The “Hot Potato” Rule and Conflict of Interest
Professional Guidance Committee on 07/08/2009
About The Author
Philadelphia Bar Association
The inquirer previously represented Company A in connection with patent and trademark procurement. Company A then sold its business, along with all patents and trademarks, to Company B. The inquirer was not involved in any way with the asset purchase and did not represent Company A after the sale. The inquirer currently represents Company B in connection with maintaining IP rights related to the assets it purchased from Company A. Company A now wants to consult with the inquirer about a dispute with Company B concerning the terms of the asset purchase. The inquirer asks whether the so-called “hot potato” rule prohibits him from terminating his representation of Company B so that he can represent Company A in the asset purchase dispute.
The “hot-potato” rule to which the inquirer refers evolved as a method for attorneys to avoid impermissible conflicts between two clients by converting one into a former client by terminating representation. The reason behind the practice is that under the Pennsylvania Rules of Professional Conduct (the “Rules”) dealing with conflicts, attorneys have more stringent obligations to current clients than to former clients. For example, Rule 1.7, which deals with current clients, strictly prohibits an attorney from representing two clients whose interests are directly adverse absent informed consent (as defined by Rule 1.0e). However, Rule 1.9, which deals with former clients, merely prohibits attorneys from working on “the same or a substantially related matter“ as they did for the former client.
Based on the facts as the inquirer has presented them, this situation is clearly covered by Rule 1.7, which provides as follows:
Rule 1.7 Conflict of Interest: Current Clients
(a) Except as provided in paragraph (b), a lawyer shall not represent a client if the representation involves a concurrent conflict of interest. A concurrent conflict of interest exists if:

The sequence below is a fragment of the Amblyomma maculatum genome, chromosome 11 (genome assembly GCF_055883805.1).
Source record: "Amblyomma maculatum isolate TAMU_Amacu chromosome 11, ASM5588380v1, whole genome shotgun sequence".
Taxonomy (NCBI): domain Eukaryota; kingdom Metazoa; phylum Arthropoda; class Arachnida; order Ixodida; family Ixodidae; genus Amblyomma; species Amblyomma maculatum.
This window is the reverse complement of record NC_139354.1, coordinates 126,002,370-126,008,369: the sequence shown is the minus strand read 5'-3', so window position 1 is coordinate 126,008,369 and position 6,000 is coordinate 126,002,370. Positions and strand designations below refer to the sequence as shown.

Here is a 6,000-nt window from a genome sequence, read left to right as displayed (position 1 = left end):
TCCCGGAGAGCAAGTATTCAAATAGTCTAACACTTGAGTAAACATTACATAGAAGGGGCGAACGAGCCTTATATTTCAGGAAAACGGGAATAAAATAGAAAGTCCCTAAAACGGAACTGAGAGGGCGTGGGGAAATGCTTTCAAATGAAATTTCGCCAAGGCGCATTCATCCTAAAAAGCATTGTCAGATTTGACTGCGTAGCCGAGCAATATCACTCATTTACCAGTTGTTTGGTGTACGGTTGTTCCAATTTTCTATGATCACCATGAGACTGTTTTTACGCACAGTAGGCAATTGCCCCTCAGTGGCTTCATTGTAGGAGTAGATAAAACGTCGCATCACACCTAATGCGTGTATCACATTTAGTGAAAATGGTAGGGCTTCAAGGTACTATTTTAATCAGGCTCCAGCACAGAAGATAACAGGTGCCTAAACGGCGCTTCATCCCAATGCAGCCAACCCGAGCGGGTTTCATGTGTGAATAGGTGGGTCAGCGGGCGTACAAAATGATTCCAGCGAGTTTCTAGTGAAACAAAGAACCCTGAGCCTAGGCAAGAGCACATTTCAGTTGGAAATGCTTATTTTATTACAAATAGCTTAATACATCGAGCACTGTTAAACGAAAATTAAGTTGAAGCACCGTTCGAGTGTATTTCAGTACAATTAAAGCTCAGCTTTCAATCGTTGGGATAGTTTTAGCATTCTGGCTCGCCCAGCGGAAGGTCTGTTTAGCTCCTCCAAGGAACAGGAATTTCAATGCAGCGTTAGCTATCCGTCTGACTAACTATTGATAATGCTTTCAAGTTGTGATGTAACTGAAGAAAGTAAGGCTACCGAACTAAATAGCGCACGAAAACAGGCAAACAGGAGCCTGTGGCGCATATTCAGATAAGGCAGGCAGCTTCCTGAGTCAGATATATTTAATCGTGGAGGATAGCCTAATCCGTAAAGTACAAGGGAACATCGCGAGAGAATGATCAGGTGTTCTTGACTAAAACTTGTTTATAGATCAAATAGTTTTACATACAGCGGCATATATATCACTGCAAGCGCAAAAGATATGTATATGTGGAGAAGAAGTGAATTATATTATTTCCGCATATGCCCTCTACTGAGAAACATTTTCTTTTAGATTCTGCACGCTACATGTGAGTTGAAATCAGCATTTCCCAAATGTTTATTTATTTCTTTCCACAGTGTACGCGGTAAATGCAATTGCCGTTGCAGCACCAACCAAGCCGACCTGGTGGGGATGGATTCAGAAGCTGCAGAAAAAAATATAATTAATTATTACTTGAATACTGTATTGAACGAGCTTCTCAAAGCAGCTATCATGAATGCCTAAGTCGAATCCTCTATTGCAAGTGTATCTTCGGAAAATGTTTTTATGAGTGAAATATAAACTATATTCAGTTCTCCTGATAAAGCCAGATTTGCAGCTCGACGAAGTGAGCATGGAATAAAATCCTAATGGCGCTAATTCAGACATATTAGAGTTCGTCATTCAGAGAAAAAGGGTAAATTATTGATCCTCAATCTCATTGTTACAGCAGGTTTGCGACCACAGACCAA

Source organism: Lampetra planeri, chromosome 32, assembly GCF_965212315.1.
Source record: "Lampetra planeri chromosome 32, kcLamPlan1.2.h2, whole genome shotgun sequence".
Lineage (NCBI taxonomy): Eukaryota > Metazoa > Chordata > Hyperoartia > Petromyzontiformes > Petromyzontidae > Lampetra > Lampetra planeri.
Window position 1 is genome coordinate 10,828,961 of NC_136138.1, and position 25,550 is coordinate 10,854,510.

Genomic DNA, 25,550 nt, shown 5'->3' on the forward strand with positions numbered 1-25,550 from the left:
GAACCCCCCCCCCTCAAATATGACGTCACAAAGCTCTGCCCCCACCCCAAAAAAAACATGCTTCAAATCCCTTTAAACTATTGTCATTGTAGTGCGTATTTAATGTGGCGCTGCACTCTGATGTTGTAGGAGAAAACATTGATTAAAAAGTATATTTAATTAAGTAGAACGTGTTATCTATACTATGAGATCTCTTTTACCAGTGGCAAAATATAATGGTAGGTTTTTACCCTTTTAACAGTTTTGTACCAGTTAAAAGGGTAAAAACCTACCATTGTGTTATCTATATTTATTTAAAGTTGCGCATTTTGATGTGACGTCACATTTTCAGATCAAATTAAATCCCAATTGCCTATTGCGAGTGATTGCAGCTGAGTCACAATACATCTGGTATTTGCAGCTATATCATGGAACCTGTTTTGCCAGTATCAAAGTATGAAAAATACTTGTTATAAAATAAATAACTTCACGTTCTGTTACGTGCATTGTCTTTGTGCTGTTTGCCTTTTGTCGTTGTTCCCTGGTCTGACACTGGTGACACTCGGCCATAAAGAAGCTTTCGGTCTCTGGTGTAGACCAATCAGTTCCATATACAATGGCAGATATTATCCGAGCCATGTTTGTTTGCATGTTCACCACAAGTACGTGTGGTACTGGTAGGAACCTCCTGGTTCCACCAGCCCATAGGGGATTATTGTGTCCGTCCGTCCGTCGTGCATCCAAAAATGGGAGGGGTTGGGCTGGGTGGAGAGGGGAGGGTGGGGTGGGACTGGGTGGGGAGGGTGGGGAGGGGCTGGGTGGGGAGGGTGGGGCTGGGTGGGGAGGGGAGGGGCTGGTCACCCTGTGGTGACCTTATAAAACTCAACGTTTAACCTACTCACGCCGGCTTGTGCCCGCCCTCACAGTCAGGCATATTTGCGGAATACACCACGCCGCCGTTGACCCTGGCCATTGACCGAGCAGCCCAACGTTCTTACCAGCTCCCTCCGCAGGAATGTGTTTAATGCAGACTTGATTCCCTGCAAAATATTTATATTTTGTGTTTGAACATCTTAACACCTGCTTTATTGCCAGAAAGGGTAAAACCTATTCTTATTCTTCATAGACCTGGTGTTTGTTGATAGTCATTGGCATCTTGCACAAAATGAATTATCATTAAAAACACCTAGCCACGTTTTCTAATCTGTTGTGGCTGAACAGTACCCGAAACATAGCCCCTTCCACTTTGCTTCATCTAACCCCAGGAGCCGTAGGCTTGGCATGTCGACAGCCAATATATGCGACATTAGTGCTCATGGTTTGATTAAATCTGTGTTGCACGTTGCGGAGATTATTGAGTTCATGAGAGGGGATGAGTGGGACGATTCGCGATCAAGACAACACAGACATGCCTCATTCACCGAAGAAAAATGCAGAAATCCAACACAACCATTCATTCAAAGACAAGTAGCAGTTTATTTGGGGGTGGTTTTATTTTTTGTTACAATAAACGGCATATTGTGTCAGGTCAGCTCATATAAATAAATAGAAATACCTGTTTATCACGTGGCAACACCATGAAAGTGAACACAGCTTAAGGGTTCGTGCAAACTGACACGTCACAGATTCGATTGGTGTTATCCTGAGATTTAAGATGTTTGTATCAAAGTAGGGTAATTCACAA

(1) the representation of one client will be directly adverse to another client; or
(2) there is a significant risk that the representation of one or more clients will be materially limited by the lawyer’s responsibilities to another client, a former client or a third person or by a personal interest of the lawyer.
(b) Notwithstanding the existence of a concurrent conflict of interest under paragraph (a), a lawyer may represent a client if:
(2) the representation is not prohibited by law;
(3) the representation does not involve the assertion of a claim by one client against another client represented by the lawyer in the same litigation or other proceeding before a tribunal; and
(4) each affected client gives informed consent.
Rule 1.0 Terminology provides in part that,
(e) ‘‘Informed consent’’ denotes the consent by a person to a proposed course of conduct after the lawyer has communicated adequate information and explanation about the material risks of and reasonably available alternatives to the proposed course of conduct.
Absent compliance with Rule 1.7(b), which includes informed consent from both clients, the inquirer can not represent Company A because the matter is directly adverse to the interests of the inquirer’s current client, Company B. Moreover, the ethical violation cannot be avoided by the inquirer terminating his representation of Company B. As noted in International Longshoremen’s Ass’n. Local Union 1332 v. International Longshoremen’s Ass’n., 909 F.Supp. 287, 293 (E.D. Pa. 1995), “[A]n attorney may not drop one client like a ‘hot potato’ in order to avoid a conflict with another, more remunerative client.”
CAVEAT: The foregoing opinion is advisory only and is based upon the facts set forth above. The opinion is not binding upon the Disciplinary Board of the Supreme Court of Pennsylvania or any other Court. It carries only such weight as an appropriate reviewing authority may choose to give it.
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